To crunch its numbers, the EPA calculated the average concentration of methane in the atmosphere over a 100-year period and determined that over that period methane is 21 times more potent than carbon dioxide. Using that equation, a ton of methane emissions is the equivalent of 21 tons of carbon dioxide.

But some scientists argue that the impact of methane gas should be calculated over a shorter time period, because methane degrades quickly, and because gas drilling releases large quantities of methane into the atmosphere all at once, likely concentrating and amplifying the effect.

Robert Howarth, an environmental biology professor at Cornell University, used research from the United Nations to calculate that if methane’s potency were considered over 20 years rather than 100 years, it would be 72 times as powerful as carbon dioxide in terms of its warming potential.

Figured that way, the climate effect of methane from natural gas would quickly outpace the climate effect of carbon dioxide from burning coal. Howarth’s research is incomplete and has been criticized because at first he failed to figure in methane emissions from coal mining. But he said that after correcting his error, the emissions from coal barely changed, and the data still showed that the intensity of methane could erase the advantages of using natural gas.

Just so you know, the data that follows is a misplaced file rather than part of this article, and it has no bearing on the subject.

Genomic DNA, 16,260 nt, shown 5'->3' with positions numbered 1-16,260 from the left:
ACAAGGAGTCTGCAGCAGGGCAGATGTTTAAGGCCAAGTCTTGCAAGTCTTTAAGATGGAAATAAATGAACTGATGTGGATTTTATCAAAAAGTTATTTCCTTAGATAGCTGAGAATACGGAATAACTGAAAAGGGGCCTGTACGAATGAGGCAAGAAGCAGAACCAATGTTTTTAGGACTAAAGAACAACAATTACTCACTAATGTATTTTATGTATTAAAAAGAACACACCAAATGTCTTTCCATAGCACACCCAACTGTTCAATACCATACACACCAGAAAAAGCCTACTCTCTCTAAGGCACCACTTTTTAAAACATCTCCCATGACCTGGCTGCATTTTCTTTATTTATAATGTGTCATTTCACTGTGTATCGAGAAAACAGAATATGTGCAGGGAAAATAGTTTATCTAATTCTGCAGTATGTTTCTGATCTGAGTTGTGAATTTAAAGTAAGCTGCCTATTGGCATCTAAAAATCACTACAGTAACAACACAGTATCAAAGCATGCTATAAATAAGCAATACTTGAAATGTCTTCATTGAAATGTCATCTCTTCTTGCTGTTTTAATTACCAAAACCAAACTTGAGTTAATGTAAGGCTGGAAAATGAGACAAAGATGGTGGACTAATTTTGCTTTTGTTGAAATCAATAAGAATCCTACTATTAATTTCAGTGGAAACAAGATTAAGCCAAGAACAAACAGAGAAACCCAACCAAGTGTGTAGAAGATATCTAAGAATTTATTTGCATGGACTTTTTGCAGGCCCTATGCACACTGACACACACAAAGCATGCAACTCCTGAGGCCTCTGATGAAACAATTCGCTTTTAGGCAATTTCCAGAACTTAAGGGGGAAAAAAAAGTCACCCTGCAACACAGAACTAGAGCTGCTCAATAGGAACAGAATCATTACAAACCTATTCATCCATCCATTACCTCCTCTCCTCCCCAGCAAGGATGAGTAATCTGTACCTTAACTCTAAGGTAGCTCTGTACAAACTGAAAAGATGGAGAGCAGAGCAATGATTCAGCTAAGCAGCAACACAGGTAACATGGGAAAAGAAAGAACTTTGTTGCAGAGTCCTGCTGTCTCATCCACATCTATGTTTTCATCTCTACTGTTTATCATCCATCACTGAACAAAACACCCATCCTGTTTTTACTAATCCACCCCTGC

“Even small leakages of natural gas to the atmosphere have very large consequences,” Howarth wrote in a March memorandum, which he says is a precursor to a more thorough study that could begin to scientifically answer these questions. “When the total emissions of greenhouse gases are considered … natural gas and coal from mountaintop removal probably have similar releases, and in fact natural gas may be worse in terms of consequences on global warming.”